A Boston Business Journal analysis of credit card statements and reimbursement reports has spotlighted repeated instances of lavish employee spending since the commission’s inception two years ago. The expenditures, which have been criticized by a state watchdog and at least one casino-license applicant, include dozens of charges at luxury hotels and top-rated restaurants in major cities throughout the world. Other outlays include millions in payments to international gaming consultants.

Unlike other state agencies, the gaming commission has operated without formal guidelines on the amounts and types of personal spending and travel permitted among its employees. In many documented cases the commission’s employees have flouted the agency’s own $71-per-day recommendations when it comes to meals expenses incurred on the job.

Some of those same gaming officials have had tens-of-thousands in airfare, meals and hotel costs covered by the largest casino operators in the world, the same multinational companies that are vying for a select number of licenses to operate in the wealthy state of Massachusetts. (Subscription needed for remaining article.)

Other media outlets have picked up on this exceptional investigative journalism by Craig Douglas, BBJ Managing Editor, Online & Research.  Outrage is spreading across the state as people begin to realize the unbridled abuse of the public trust that is unfolding.

The greatest obstacle to a progressive Massachusetts..

Great topic. - promoted by david

Well, with endorsement season a bit underway, I’d like to ask supporters of the various gubernatorial candidates one question I’ve already mooted in comments elsewhere: how would your candidate deal with the greatest obstacle to a progressive Massachusetts? That is of course being our legislature. (Sure, there are Republicans out there, but they’re generally toothless.) As much as I like what many candidates are saying, I have a sinking feeling many of their good ideas have about as much chance of getting through the State House as good federal ideas have of getting through Congress. Witness what happened when Deval Patrick, a governor of several years’ incumbency, tried to put a progressive budget before the Legislature last year. Pretty much D.O.A. With these “Democrats” clogging up the works, are we better off with an insider moderate than a destined-for-frustration progressive? Can we have both?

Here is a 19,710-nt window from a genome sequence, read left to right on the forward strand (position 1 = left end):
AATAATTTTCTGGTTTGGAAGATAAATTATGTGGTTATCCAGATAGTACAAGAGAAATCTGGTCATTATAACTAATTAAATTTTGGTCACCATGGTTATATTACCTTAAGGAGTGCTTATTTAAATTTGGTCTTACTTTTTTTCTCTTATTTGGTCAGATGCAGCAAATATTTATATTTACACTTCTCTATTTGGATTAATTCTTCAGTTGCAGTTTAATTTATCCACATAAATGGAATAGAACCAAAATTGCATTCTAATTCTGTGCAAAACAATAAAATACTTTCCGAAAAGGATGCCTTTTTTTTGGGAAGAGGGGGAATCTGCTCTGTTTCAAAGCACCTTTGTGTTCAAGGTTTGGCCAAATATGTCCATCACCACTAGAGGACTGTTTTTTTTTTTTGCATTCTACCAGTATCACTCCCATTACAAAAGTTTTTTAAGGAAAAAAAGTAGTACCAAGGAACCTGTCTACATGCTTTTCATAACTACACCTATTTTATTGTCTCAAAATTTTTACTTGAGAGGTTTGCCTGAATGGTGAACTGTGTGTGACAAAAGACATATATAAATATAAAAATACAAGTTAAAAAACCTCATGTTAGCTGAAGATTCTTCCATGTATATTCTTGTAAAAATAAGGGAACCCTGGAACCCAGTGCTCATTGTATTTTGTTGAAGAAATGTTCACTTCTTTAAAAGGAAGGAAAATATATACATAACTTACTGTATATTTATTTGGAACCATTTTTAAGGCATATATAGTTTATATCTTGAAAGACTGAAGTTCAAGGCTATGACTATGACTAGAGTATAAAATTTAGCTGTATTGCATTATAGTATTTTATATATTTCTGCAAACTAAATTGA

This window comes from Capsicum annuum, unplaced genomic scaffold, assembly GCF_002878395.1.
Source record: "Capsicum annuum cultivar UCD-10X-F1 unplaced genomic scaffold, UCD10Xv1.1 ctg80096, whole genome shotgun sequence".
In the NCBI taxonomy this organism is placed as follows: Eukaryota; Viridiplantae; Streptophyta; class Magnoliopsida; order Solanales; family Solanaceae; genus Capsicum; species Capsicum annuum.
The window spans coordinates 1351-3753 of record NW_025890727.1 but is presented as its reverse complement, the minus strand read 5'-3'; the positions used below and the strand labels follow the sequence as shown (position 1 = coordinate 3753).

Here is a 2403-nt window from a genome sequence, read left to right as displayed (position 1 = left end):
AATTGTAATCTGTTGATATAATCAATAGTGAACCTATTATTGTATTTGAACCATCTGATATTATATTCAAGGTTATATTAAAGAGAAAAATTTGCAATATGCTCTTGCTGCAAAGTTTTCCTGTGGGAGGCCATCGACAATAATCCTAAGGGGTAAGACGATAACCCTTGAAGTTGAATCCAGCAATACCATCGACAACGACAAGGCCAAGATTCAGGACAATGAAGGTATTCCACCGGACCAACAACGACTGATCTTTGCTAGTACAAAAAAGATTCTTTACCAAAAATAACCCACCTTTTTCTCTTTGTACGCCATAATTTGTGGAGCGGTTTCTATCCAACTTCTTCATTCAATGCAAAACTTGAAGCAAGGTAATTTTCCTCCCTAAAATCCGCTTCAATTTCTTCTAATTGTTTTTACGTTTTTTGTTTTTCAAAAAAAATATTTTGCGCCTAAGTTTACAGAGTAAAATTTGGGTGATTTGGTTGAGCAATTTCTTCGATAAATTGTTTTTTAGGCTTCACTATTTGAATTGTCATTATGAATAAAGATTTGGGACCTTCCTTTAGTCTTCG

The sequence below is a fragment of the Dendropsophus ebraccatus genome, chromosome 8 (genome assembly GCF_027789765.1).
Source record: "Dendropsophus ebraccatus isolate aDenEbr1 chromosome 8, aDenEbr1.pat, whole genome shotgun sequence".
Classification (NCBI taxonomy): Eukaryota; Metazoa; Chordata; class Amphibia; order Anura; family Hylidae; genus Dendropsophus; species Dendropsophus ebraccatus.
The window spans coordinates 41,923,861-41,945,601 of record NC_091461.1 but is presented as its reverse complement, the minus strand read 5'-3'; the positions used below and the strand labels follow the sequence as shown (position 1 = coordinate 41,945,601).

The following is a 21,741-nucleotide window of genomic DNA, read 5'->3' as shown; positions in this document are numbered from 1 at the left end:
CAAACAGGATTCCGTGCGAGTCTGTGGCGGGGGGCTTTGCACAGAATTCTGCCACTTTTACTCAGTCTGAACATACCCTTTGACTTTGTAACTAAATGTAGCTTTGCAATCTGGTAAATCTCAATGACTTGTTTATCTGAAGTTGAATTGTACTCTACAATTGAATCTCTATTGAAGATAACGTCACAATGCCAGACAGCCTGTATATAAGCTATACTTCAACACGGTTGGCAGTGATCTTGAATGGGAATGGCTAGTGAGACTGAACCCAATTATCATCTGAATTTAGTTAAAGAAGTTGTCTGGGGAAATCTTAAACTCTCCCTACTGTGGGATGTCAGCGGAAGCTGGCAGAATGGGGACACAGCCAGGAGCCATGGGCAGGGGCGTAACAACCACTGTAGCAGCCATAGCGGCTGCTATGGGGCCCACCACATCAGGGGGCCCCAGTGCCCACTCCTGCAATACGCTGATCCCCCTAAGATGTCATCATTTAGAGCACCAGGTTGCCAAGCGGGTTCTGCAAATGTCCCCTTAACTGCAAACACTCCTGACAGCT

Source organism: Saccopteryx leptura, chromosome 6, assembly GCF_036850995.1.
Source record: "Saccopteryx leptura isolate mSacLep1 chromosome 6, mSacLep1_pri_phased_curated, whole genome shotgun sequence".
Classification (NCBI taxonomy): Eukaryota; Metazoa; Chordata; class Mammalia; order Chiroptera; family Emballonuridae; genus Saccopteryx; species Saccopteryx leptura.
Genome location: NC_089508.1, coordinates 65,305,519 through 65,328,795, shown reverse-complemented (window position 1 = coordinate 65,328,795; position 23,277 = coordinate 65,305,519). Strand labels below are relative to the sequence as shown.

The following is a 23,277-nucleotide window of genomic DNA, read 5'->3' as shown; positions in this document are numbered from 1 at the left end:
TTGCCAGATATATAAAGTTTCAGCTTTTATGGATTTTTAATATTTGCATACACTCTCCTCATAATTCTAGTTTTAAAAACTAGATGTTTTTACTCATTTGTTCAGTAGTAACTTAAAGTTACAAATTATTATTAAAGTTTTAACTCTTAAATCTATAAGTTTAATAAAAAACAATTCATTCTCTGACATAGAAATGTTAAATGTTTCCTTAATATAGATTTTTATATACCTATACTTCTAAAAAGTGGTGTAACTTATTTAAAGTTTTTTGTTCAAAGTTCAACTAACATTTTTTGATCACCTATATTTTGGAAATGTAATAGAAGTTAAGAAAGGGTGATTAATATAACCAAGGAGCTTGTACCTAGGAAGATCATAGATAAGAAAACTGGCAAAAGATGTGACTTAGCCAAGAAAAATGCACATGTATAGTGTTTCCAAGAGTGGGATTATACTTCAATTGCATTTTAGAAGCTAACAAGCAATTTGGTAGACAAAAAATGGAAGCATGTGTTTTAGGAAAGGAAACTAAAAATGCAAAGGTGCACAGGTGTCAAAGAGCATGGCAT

So fans of Avellone, Berwick, Coakley, and Grossman: how will their progressive ideas get through the Legislature? What experiences or skills do they have that will grant them better luck than Patrick, Romney, et al, in making a mark from the Corner Office?

Kate's Endorsement for Governor - Martha Coakley

Oooh look! An endorsement that could actually matter! :-) - promoted by david

We’re halfway through the caucus process and I have made my decision on my candidate for Governor. It seems presumptuous to think that people care but some have been asking me so I decided to share my thoughts with fellow activists here on BMG.